Alternative Intimacies: Queer Families in Eighteenth-Century Literature
Tracy Rutler (Penn State) and Jennifer Row (Boston U/ U Wisconsin-Madison) are seeking a few more participants for our roundtable "Alternative Intimacies: Queer Families in Eighteenth-Century Literature" for ASECS that may be of interest to some of you. Please consider sending an abstract and joining us in beautiful Minneapolis March 30-April 2, 2017!
(email email@example.com and firstname.lastname@example.org by Sept. 15, 2016)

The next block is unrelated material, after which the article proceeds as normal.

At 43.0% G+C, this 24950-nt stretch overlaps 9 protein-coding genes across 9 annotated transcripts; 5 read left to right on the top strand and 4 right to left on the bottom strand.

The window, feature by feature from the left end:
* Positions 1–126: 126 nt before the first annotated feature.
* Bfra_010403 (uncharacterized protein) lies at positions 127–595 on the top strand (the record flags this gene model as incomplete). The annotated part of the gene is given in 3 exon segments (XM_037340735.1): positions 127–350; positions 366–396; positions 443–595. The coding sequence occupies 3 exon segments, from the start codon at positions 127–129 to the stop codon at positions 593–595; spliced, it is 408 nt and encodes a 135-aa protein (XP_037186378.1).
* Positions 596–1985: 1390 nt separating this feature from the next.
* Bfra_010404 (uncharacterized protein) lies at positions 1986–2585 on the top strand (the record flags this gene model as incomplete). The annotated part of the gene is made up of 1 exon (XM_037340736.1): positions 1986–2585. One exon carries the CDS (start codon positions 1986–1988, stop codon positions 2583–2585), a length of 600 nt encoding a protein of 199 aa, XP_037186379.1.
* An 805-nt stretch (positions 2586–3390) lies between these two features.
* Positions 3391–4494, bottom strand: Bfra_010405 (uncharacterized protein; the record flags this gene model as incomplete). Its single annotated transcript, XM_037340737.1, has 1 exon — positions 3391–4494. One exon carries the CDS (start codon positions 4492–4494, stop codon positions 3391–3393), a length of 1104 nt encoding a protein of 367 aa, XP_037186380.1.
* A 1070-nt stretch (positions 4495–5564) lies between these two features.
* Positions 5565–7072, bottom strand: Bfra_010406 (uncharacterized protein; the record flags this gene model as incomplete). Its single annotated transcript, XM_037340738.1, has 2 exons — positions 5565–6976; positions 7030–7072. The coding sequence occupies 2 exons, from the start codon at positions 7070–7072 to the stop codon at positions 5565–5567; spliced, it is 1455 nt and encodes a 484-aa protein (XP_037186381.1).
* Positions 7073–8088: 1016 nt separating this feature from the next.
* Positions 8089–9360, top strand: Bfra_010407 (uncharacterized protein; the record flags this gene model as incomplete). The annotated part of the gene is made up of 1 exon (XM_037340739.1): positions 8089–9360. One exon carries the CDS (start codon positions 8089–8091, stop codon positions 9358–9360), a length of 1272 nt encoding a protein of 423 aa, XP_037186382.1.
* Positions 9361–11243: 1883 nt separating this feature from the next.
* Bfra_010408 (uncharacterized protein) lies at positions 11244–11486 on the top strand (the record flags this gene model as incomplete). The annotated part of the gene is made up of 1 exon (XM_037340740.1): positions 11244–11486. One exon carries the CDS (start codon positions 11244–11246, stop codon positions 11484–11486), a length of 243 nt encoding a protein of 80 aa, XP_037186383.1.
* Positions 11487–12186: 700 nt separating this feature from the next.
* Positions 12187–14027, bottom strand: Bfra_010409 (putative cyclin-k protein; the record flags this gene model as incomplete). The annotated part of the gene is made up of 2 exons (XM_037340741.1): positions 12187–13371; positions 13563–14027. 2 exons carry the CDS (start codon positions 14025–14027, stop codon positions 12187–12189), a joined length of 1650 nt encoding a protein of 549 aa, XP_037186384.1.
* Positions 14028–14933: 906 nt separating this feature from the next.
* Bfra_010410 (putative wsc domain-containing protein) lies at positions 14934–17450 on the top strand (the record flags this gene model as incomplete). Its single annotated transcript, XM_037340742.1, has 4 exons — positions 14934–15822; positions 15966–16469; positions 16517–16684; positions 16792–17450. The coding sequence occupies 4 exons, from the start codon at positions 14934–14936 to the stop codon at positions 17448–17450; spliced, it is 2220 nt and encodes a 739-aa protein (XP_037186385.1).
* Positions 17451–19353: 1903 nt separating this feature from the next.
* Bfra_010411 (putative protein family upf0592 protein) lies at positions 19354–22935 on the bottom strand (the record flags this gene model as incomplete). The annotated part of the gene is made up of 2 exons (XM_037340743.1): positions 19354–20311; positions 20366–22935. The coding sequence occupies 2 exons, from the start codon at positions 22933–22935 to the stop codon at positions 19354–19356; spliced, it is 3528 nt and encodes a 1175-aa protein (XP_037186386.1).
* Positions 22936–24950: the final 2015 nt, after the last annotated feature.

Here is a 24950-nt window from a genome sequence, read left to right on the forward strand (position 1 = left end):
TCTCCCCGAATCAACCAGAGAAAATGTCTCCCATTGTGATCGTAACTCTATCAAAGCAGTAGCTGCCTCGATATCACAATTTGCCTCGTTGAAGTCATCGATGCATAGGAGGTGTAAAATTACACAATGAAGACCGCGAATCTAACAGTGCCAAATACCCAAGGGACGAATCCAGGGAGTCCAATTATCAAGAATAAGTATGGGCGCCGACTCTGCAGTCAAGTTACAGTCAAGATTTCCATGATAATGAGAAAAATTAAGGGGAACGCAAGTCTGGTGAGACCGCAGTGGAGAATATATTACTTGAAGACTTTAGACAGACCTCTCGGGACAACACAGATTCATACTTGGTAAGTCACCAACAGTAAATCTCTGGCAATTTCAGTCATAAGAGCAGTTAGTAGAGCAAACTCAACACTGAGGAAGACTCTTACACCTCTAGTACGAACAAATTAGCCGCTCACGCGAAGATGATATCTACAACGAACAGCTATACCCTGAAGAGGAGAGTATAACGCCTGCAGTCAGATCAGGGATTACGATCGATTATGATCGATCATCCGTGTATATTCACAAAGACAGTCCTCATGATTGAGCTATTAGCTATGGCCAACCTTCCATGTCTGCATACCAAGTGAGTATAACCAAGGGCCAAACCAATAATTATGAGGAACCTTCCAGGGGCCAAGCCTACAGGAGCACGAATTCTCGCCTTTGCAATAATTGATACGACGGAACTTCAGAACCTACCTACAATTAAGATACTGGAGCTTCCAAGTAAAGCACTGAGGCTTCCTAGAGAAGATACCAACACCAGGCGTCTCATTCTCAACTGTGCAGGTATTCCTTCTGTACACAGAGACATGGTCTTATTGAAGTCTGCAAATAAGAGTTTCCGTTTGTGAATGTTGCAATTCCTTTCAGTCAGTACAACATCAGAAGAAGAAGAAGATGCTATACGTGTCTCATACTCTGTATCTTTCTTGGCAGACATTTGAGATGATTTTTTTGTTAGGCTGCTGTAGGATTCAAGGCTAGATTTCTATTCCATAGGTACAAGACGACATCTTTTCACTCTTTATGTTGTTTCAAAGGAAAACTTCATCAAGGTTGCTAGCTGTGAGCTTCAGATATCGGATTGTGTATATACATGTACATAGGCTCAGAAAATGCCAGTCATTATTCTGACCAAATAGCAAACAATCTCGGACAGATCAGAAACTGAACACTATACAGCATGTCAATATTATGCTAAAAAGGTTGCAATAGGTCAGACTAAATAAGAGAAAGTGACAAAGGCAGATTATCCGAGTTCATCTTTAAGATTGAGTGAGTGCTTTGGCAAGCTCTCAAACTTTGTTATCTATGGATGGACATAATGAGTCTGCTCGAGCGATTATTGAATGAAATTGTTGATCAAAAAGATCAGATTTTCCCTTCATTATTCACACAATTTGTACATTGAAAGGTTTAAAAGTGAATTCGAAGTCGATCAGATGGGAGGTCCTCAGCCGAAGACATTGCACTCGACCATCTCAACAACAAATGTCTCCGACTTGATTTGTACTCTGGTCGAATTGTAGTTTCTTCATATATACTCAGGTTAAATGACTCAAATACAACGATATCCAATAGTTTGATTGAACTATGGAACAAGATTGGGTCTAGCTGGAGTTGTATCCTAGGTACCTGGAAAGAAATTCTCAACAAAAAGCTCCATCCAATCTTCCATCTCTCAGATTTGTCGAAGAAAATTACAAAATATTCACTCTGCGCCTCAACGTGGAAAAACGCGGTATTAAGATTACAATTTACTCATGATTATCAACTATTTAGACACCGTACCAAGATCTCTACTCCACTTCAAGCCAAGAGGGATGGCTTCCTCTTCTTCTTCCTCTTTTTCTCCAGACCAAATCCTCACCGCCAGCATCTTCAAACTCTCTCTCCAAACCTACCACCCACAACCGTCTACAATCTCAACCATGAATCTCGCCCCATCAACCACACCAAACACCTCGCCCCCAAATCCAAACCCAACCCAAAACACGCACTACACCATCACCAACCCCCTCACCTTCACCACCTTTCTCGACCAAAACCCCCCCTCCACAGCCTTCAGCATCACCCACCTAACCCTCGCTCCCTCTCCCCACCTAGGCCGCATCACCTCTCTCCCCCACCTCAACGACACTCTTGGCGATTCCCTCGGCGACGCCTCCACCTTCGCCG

Eighteenth-century fiction and drama, far from presenting only licentious or scandalous configurations of households (e.g. Sade or Cleland), also depict nontraditional intimacies and kinships that are nourishing (e.g. Defoe or Saint-Pierre). These “queer families,” whether in subtly polyamorous triangulations or in unique cohabitation arrangements attest to the belief that an alternative economy of care may be possible apart from the nuclear family structure. Are such imagined structures of kinship overly optimistic, or philosophically radical? This roundtable seeks brief presentations on literature that eschew the more blatant erotics of libertine literature to examine subtle, tender, and ephemeral pathways of intimacy in queer kinships. How might recent work on new materialism or animal studies (Braidotti, Chen, and Ahmed, among others) help us understand forms of kinship that undermine and/or exceed inter-human relationships? How do the rich and robust affects that thread through such queer kinships challenge or subvert recent work on loneliness and anti-futurity (Edelman, Kahan, Cobb, etc.)? We also invite presentations that consider how recent studies on queerness and disability (Alison Keefer, Robert McRuer, etc.) might help us to understand not only what it means to be human, but also what it means for humans to come together in intimate communities.